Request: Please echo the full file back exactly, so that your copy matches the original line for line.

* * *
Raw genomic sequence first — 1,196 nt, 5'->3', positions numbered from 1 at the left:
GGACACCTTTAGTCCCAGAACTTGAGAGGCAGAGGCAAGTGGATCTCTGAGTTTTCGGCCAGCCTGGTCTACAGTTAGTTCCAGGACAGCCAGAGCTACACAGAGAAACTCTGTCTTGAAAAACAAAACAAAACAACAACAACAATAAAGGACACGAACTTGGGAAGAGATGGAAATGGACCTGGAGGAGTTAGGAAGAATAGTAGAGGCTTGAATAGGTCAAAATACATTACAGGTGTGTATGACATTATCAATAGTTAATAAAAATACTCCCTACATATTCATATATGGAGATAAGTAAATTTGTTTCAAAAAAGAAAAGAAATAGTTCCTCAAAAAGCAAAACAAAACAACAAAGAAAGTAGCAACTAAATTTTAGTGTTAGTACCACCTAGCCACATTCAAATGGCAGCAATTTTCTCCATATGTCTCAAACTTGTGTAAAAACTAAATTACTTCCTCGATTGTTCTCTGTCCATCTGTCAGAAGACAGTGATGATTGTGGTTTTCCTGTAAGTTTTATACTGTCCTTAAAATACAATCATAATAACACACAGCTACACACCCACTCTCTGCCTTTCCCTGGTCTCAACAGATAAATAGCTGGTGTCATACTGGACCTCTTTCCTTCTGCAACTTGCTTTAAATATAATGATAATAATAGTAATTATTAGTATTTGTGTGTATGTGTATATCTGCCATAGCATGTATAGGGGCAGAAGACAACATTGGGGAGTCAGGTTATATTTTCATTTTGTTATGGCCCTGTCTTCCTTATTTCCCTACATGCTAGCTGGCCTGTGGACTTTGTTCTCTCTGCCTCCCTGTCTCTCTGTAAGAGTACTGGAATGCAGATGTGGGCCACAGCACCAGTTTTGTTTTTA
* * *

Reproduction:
Raw genomic sequence first — 1,196 nt, 5'->3', positions numbered from 1 at the left:
GGACACCTTTAGTCCCAGAACTTGAGAGGCAGAGGCAAGTGGATCTCTGAGTTTTCGGCCAGCCTGGTCTACAGTTAGTTCCAGGACAGCCAGAGCTACACAGAGAAACTCTGTCTTGAAAAACAAAACAAAACAACAACAACAATAAAGGACACGAACTTGGGAAGAGATGGAAATGGACCTGGAGGAGTTAGGAAGAATAGTAGAGGCTTGAATAGGTCAAAATACATTACAGGTGTGTATGACATTATCAATAGTTAATAAAAATACTCCCTACATATTCATATATGGAGATAAGTAAATTTGTTTCAAAAAAGAAAAGAAATAGTTCCTCAAAAAGCAAAACAAAACAACAAAGAAAGTAGCAACTAAATTTTAGTGTTAGTACCACCTAGCCACATTCAAATGGCAGCAATTTTCTCCATATGTCTCAAACTTGTGTAAAAACTAAATTACTTCCTCGATTGTTCTCTGTCCATCTGTCAGAAGACAGTGATGATTGTGGTTTTCCTGTAAGTTTTATACTGTCCTTAAAATACAATCATAATAACACACAGCTACACACCCACTCTCTGCCTTTCCCTGGTCTCAACAGATAAATAGCTGGTGTCATACTGGACCTCTTTCCTTCTGCAACTTGCTTTAAATATAATGATAATAATAGTAATTATTAGTATTTGTGTGTATGTGTATATCTGCCATAGCATGTATAGGGGCAGAAGACAACATTGGGGAGTCAGGTTATATTTTCATTTTGTTATGGCCCTGTCTTCCTTATTTCCCTACATGCTAGCTGGCCTGTGGACTTTGTTCTCTCTGCCTCCCTGTCTCTCTGTAAGAGTACTGGAATGCAGATGTGGGCCACAGCACCAGTTTTGTTTTTA